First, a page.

It is perfectly normal to feel like someone is going to steal your invention. After all, you must have spent a considerable amount of time and intellect building your app idea. While intellectual property law protects your mobile app idea through patent, trademark, and copyright you must learn the steps to prevent other people from making, selling, and using it. You have probably been told that you need to patent your app idea to protect it but the steps seem so cumbersome and impractical. Follow these practical steps to patent your precious mobile app.
What do you need to know before you Patent?
- Your mobile app idea must be qualified for patenting. While it is possible to patent a mobile application, your app idea will be disqualified if it does not meet certain criteria. Your app must be a novel invention developed to provide a solution to a particular problem or problem. It must be non-obvious and be viewed as an unexpected development even to someone very skilled in your field. Finally, it must be useful.
- You cannot patent an idea. Not in the literary sense of it, you cannot. In the same way, you cannot patent your code, mathematical formulas, the law of nature, and any other things that can do with the human body alone.
Steps to Patenting your App Idea
1. Do a thorough Research
You are patenting your app to prevent copycats from cloning it. So, you need to offer others the same courtesy in order to avoid dealing with a lawsuit in the future. Do a patent search for apps that are similar to your mobile app idea in function and study them. This has been made easier by the United States Patent and Trademark Office (USPTO). You can find all patented mobile apps on their website. If you find an already patented app very similar to yours, then some modifications to your app are required.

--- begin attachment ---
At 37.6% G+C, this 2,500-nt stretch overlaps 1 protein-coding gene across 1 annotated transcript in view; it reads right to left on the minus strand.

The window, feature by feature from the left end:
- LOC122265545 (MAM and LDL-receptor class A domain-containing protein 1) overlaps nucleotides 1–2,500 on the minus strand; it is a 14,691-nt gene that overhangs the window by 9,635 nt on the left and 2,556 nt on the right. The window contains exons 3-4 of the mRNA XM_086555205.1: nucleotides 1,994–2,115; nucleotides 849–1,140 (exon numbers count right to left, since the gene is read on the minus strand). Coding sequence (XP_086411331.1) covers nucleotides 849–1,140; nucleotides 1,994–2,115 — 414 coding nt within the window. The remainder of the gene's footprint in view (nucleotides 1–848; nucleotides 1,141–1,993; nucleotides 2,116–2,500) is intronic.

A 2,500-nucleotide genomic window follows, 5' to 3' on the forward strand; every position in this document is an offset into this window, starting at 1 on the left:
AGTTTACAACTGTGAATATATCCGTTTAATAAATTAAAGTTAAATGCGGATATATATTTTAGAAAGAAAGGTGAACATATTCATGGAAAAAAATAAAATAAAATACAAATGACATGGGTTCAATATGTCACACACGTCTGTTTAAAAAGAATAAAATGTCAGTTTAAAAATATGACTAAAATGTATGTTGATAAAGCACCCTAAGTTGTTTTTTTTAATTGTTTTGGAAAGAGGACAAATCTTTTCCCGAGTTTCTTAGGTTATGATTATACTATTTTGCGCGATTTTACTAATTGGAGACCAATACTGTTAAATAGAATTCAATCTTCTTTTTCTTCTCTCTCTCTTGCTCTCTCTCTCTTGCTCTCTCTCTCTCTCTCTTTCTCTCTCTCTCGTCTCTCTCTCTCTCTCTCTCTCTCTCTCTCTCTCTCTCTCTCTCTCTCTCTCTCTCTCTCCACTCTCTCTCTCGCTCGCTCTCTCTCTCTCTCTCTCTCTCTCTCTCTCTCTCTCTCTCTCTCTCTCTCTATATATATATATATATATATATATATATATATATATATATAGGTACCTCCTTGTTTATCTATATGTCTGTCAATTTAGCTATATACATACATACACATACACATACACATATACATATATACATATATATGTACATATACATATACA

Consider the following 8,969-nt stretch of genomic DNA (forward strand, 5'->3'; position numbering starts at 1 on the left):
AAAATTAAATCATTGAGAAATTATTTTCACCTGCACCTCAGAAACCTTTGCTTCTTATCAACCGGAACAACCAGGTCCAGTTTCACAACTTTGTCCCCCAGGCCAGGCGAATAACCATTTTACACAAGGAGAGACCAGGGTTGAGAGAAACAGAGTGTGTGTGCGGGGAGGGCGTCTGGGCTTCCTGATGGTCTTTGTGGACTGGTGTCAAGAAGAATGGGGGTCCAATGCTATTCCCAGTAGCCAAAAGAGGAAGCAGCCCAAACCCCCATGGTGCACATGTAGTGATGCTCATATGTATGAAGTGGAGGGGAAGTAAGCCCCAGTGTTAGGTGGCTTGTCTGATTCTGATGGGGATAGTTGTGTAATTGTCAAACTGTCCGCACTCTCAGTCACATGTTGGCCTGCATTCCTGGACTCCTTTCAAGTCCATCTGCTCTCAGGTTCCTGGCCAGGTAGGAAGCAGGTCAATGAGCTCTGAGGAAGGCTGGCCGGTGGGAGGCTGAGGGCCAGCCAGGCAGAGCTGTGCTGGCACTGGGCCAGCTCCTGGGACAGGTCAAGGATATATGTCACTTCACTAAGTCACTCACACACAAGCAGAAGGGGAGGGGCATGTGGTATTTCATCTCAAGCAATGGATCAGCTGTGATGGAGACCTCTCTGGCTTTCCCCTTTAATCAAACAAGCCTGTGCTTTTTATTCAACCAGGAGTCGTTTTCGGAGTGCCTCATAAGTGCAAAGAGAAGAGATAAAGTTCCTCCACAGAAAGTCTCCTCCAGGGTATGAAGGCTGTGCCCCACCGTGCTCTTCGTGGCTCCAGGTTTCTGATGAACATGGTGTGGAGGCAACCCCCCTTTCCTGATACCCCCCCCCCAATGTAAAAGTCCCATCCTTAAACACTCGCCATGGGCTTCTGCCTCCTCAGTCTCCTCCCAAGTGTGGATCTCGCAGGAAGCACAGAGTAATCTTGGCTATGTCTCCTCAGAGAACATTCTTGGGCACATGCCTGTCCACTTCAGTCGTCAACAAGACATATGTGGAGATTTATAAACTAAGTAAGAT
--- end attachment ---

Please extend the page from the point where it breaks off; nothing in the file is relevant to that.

2. Get a Software Patent Attorney
While patent might seem like something every average Joe can do, you need an experienced attorney. The legal help you have will boost your confidence in getting your app idea accepted by the USPTO. This means you need an attorney who has extensive knowledge and experience of all patent-related matters.
3. File a Provisional Patent Application (PPA)
You can file a provisional patent application for apps that are still in development. Since the USPTO on patent law favors a developer who files first and not first to invent, you can be putting the finishing touches on your app idea, continuing your research, or even be testing your app idea functionality after you have filed a PPA. Filing a PPA is cheap and costs $65-$260 at the USPTO. PPA is valid for a year.
4. File a Non-provisional Patent Application
Unlike a Provisional Patent Application, a non-provisional application requires making a claim. Specification, claims, and drawings are the essential parts of a non-provisional patent application.
- The specification must be elaborate but clear. This is where you will convince the examiner that your app is unique and different from other apps in the market. It comprises the title, background, summary, and description.
- The claim is the most important part of a non-provisional patent application. This is where you state the part of your app idea you are patenting.
- Use drawings and figures to represent a visual representation of the app.
5. Submit your software application to the United States Patent and Trademark Office
You can send your patent application to the USPTO through electronic means or traditional mail. Remember to thoroughly check important areas of your application before filing.
While the process of patenting the app might be tedious and long, it is much better than getting your idea stolen by copycats. Do not be daunted by the process and look only at the benefit of holding your patent right for 20 years.
Author: SVCIT Editorial
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